The story of how the Israeli-born Jake Lurman, 66, came to own his own barbershop has been told before: More than 20 years ago, he paid for the haircut of a customer, and that customer bought him a shop. Since then, Jake & Son Barber Shop, which he owns with his son, Michael, is a fixture in the community, not only for generations of men looking for a trim, but also as a place to schmooze.
> Regardless of a person’s background, be kind to your fellow human being. Believe me, you’ll get it back.
> Hair cutting is the same as it was 100 years ago. You use more modern tools, but a haircut is a haircut.
> The longer the hair, the easier it is to cut. The shorter the hair is, the more difficult it is to cut because the slightest mistake will show. The shorter the hair, the better mechanic you have to be.
> When you’re a barber, you tend to be extra friendly to people. You have to like people, but people have problems. When they get to know you, they open up. People need somebody to talk to. That’s why there are psychiatrists. I’m cheaper.
> [Customers] ask me about politics, religion, financial advice. I told numerous people after 9/11 to buy gold, silver. My mother always taught me, whenever there is insecurity in the world, buy precious metals. At that time it was $280 an ounce for gold. [It was $1,665 at press time.]
> There was one mistake I made when I went to barber school. When you go to school, you get people with drugs and alcohol since the haircuts are so inexpensive. Well, I chopped a piece of ear off [a customer], but the person didn’t know what was happening. The gentleman was asleep, he was maybe drunk or something, and the instructor woke him up and said, ‘You had a few ticks removed from your ear.’ He said, ‘Thank you’ and went back to sleep.
> The ’60s were not a great time for barbershops. When the Beatles came into existence people didn’t get haircuts. At one time, there were 6,000 barbershops in the state of Maryland. The Beatles introduced long hair and then there were like 1,800 shops.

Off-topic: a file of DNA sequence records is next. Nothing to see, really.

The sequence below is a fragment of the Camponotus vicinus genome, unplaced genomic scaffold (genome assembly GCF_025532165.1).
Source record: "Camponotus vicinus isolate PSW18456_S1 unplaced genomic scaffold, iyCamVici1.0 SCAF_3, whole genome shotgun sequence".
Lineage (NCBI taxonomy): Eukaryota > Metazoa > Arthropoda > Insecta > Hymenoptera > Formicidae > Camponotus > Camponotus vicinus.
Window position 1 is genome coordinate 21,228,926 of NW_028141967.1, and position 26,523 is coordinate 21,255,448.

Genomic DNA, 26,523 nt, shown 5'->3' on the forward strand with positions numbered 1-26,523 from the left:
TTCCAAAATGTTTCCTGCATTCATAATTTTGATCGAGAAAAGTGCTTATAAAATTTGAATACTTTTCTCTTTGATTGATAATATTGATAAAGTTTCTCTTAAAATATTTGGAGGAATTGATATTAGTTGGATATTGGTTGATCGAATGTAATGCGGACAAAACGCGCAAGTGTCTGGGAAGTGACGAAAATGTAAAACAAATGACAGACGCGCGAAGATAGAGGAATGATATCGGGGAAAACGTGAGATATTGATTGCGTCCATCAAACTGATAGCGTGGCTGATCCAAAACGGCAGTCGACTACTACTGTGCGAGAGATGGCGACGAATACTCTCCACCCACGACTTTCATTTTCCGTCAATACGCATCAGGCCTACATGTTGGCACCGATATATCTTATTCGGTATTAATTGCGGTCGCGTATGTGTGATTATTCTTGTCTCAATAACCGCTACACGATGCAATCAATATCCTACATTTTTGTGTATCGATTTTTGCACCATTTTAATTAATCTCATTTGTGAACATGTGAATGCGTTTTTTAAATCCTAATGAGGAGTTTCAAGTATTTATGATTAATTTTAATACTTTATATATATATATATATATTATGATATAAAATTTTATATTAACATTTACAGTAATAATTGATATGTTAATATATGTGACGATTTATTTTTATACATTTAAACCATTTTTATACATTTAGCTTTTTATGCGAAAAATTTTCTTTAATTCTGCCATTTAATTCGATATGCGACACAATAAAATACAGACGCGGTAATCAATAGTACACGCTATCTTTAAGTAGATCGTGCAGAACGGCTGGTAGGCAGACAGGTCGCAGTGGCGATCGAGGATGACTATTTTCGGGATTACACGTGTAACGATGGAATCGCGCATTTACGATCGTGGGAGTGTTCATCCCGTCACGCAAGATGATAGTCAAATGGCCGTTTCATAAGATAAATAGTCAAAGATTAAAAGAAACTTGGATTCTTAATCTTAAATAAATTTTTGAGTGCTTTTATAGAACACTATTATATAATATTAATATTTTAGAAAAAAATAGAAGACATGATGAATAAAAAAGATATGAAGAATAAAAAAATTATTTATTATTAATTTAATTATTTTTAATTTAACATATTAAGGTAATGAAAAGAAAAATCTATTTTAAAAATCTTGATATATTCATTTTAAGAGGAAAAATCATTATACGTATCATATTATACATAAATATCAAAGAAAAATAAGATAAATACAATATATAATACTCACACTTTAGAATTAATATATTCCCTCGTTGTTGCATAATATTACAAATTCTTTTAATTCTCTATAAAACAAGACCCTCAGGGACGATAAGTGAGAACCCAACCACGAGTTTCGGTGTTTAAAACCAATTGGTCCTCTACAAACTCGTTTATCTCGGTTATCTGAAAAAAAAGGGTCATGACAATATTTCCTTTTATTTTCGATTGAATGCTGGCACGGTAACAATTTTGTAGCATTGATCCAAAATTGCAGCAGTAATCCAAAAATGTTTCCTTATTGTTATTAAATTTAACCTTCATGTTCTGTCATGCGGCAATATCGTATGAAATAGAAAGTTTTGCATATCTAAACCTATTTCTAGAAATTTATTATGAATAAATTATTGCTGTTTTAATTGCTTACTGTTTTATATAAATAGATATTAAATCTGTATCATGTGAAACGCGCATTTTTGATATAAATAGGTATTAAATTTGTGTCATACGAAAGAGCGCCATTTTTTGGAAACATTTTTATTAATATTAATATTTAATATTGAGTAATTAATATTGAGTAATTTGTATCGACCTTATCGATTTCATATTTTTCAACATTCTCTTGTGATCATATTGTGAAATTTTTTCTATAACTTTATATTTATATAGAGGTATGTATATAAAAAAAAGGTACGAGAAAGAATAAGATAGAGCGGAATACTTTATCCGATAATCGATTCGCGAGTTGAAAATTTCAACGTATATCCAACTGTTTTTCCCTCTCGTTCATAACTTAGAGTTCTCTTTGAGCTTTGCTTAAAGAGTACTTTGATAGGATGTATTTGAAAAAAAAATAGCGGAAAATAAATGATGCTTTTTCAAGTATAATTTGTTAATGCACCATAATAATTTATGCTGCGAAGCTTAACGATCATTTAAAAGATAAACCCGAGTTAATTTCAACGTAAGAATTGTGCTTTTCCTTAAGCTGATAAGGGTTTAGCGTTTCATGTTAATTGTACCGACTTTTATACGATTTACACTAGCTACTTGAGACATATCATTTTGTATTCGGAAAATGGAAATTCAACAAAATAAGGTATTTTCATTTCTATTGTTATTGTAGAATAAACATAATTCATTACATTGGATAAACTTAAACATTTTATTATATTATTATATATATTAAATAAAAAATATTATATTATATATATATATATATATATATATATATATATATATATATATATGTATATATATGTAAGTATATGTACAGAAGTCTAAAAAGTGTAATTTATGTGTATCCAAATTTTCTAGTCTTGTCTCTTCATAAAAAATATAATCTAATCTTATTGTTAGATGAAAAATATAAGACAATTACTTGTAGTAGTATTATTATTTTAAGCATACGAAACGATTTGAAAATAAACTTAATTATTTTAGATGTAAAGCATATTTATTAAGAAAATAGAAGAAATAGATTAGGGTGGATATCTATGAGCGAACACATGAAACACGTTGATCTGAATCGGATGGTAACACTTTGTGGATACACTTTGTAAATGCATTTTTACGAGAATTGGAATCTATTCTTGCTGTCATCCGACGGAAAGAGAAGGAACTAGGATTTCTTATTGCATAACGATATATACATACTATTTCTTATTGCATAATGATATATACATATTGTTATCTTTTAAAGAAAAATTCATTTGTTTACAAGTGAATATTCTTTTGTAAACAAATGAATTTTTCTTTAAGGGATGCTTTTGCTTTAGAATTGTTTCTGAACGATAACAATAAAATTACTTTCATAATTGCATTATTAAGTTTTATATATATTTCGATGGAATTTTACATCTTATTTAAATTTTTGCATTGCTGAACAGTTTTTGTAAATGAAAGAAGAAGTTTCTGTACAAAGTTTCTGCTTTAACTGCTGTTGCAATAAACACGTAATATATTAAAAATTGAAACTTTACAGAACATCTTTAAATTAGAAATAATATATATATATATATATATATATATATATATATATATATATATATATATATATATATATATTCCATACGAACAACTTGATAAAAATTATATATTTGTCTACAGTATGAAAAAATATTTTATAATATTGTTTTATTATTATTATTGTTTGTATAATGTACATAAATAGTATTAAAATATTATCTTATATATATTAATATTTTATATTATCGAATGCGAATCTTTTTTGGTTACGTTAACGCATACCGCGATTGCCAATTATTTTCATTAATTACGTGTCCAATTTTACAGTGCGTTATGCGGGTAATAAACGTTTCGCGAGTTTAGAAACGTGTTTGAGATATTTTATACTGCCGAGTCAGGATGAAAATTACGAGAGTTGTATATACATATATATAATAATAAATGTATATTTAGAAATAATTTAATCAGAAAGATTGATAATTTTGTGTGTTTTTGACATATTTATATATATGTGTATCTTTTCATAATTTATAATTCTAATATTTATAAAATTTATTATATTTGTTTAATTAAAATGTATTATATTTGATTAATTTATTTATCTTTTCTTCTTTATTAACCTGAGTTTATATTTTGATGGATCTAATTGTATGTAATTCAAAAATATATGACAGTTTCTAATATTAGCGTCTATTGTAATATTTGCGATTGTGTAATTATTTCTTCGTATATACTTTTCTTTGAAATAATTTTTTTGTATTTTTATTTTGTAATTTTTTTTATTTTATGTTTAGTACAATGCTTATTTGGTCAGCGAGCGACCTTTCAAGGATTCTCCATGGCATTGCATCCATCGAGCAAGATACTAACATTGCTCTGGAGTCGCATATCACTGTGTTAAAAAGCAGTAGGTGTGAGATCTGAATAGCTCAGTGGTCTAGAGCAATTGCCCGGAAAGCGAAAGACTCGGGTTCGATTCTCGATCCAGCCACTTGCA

> [Cutting hair] is an art. It’s like a painting. When a customer comes in you have to visualize him getting out of here with a haircut before you do it. It’s like you paint a picture of the hair.
> When I do a haircut and it comes out the way I want to, it really gives me a good feeling. That’s what I do with all the clients who come in here. When they leave, I always stare at them to see whether or not things are OK. Ninety-nine percent of the time they are.
> There are a few people that just hang around here. It’s like Mayberry. People come in and spend hours and hours in here just to chat.
> When my son wanted to join me, I said, ‘It’s a hard business. When you work with your hands, you’ll never get rich, but you’ll make a living.’ He stuck it out. I’m tinkled pink.
> It’s so important to love what you’re doing. It gives me such enrichment, rather than monetary riches. If you love what you do and look forward to coming daily, that’s worth all the tea in China. I can’t wait to come in here every morning.
> When I first started, I was very, very shaky. I was extremely nervous [cutting hair of celebrities or rabbis]. As you do it, I don’t care if Obama comes in here or whomever, a haircut is a haircut.
> It’s not like [clients] have to train you how to cut their hair, you have to train them so they’ll trust you. Once they are satisfied with your work, they’ll come back for the rest of their lives.
> I can [cut hair] with my eyes closed — and I did. I had a customer who brought in a youngster — about 12 years old. He had hair down to his shoulder. His father told me, ‘Jake, I was fighting with him for three years to get his hair cut and he’s finally doing it for his grandmother’s birthday as a gift.’ He sat on the chair and wouldn’t you know it, the electricity went out. And the father started cursing. I said, ‘Sir, believe me I can do it in the dark.’ And I did. The only thing was, one sideburn was a lot longer than the other, but I couldn’t see!
> Barbers never retire. They like [the work] too much.